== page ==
February 14, 2018

Young Defends Indiana Steel and Aluminum Industries During White House Meeting

WASHINGTON, D.C. – U.S. Senator Todd Young (R-Ind.) met this week with President Trump at the White House along with a bipartisan group of 19 Senate and House colleagues to discuss trade issues. The Congressional delegation met with President Trump, Vice President Pence, U.S. Trade Representative Robert Lighthizer, Secretary of Commerce Wilbur Ross, and National Economic Council Chairman Gary Cohn to discuss the ongoing dual investigations into the effect of imports of steel and aluminum on U.S. national security.

Senator Young reinforced to the President and his Cabinet the importance of both the steel and aluminum industries to Indiana, and urged a balanced approach to the import investigations. Indiana is one of the largest producers and users of both steel and aluminum products. The steel mill industry supports approximately 24,000 Hoosier jobs and the steel industry at large supports in excess of 160,000 high-paying Indiana manufacturing jobs. The Hoosier Aluminum industry supports approximately 45,000 high-paying manufacturing jobs statewide.

“I represent a state that is not only a major manufacturer of steel but we have the downstream users, which you alluded to. Clearly, you understand the need to balance the two, to come up with a balanced approach here,” Senator Young said during the meeting. “I think the main target – and I’ll just speak plainly with you, sir – should be China. They’re violating the international rules, stealing our intellectual property, and overproducing steel products and other products.”


Senator Young specifically urged the President to tailor any final 232 actions implemented on the source of the problem – Chinese overproduction. In the past decade, both the steel and aluminum sectors have seen a marked increase in the production of steel and aluminum in China. Senator Young reinforced that any final actions implemented by the President must focus on Chinese overcapacity and any subsequent transshipping.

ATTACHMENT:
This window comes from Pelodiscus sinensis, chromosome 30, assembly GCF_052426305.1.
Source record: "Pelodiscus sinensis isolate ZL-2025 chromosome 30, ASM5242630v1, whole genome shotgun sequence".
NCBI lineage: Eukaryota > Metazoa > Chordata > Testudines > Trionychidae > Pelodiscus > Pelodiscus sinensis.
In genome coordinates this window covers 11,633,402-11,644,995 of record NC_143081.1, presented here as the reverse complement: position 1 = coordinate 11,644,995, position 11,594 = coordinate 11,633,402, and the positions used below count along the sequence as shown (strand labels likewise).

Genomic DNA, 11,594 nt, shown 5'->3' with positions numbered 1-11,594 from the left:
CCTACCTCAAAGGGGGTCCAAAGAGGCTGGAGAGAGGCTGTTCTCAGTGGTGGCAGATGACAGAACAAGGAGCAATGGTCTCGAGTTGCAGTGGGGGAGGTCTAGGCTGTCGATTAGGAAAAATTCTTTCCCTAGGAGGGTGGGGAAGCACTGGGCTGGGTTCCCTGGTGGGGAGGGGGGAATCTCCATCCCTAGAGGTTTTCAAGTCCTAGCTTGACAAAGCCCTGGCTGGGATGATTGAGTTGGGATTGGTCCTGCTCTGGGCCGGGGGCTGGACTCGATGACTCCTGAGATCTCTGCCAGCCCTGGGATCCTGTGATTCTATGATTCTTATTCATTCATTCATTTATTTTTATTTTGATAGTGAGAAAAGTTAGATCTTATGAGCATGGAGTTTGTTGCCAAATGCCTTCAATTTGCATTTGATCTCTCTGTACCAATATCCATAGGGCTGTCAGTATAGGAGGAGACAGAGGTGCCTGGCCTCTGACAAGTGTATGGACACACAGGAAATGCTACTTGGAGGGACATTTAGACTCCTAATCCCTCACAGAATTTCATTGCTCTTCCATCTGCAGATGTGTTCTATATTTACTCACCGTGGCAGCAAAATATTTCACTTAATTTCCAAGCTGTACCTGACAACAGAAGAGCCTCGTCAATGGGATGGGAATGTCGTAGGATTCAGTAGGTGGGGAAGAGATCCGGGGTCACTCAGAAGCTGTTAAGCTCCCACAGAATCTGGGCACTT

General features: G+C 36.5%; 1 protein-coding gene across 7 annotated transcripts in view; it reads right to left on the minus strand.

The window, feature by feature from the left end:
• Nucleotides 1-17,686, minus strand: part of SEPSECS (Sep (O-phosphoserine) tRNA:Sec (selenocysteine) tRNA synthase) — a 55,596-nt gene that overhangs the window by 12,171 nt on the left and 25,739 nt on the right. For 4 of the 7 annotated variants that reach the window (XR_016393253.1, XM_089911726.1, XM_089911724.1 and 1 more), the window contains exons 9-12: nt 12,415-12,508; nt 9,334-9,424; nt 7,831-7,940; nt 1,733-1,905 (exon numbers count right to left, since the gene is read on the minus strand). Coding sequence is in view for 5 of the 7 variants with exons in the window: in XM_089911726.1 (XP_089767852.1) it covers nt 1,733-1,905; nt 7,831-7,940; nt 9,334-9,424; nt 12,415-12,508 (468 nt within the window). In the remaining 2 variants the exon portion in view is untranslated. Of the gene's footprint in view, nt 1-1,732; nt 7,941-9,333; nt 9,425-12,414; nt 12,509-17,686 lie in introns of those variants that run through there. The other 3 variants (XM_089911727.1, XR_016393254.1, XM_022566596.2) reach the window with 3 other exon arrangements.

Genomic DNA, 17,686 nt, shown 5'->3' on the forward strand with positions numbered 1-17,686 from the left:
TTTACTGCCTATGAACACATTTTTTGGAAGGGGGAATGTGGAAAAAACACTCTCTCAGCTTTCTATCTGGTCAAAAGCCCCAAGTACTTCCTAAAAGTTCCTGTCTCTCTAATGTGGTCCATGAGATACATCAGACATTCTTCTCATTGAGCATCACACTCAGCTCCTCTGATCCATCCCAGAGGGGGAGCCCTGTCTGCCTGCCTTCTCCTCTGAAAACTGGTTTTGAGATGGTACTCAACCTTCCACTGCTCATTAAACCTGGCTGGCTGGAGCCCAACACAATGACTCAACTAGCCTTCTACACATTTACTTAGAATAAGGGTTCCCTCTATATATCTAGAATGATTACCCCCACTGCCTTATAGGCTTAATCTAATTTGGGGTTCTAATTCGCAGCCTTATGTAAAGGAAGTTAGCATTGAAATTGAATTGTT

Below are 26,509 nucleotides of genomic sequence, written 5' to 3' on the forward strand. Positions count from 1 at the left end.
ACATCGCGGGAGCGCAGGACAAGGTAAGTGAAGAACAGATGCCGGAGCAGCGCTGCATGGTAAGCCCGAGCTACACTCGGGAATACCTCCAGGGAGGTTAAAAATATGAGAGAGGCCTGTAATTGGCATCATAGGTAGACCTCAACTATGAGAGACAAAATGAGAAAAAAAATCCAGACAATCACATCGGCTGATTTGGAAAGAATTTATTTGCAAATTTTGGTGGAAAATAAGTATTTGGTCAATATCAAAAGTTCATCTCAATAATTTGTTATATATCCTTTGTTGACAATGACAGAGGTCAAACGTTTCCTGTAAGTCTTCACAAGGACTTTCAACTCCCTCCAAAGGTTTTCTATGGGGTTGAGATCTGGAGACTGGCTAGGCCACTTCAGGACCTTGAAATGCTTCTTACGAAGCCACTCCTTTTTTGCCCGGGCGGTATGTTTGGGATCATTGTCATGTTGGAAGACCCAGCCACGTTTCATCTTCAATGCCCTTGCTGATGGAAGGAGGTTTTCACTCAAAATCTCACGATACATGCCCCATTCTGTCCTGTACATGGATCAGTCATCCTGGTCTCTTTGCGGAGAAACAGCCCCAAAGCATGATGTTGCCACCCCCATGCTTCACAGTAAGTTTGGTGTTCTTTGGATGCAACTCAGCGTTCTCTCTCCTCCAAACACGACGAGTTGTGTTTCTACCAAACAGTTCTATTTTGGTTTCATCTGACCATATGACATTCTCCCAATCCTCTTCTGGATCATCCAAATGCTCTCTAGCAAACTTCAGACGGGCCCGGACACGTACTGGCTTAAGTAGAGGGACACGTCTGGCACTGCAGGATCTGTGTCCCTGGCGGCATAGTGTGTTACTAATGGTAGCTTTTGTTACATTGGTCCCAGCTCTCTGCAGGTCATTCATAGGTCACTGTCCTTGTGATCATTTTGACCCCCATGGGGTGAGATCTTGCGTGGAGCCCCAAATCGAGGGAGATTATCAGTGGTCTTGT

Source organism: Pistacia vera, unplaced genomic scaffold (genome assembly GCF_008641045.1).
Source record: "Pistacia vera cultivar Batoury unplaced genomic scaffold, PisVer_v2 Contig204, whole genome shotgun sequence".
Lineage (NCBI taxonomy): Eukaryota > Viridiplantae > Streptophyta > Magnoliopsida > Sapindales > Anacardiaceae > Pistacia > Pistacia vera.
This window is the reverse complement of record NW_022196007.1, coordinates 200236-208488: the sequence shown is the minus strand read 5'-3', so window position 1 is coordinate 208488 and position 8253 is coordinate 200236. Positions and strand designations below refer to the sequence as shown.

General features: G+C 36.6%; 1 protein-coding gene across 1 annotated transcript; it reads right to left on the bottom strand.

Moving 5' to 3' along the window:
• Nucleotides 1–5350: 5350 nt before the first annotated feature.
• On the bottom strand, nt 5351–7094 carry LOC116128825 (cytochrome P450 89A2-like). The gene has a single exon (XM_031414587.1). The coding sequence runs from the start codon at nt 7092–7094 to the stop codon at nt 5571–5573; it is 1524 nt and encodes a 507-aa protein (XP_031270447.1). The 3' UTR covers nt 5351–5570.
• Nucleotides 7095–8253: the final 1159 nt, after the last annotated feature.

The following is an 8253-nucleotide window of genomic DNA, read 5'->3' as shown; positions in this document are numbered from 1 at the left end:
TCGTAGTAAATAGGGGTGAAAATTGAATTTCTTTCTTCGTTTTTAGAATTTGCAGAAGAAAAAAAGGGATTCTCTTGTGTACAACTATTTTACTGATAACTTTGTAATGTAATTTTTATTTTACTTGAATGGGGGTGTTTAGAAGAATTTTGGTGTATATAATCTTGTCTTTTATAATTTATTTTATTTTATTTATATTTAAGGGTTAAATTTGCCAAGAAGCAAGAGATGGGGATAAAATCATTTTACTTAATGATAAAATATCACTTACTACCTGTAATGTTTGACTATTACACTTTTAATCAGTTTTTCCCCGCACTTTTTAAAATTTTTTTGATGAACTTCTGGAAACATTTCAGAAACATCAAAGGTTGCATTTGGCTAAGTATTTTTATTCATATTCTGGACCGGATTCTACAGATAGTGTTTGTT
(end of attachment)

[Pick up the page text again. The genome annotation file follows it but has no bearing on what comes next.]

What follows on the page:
Section 232 of the Trade Expansion Act of 1962 provides the President with the ability to restrict imports that the Department of Commerce determines are harmful to U.S. national security. Section 232 requires the Department of Commerce to review the impact of foreign competition on the domestic industry deemed essential for national security, such as the steel and aluminum industries. 

On January 11, 2018, Secretary Ross submitted the Department of Commerce’s investigation into the effect of steel mill product imports on the United States. Subsequently, on January 22, 2018, the Secretary released the Department’s investigation into the effect of wrought and unwrought aluminum imports on the United States. 

Upon receipt of the two reports, the President has 90 days to determine the nature and duration of actions recommended by the Secretary of Commerce to offset adverse import effects.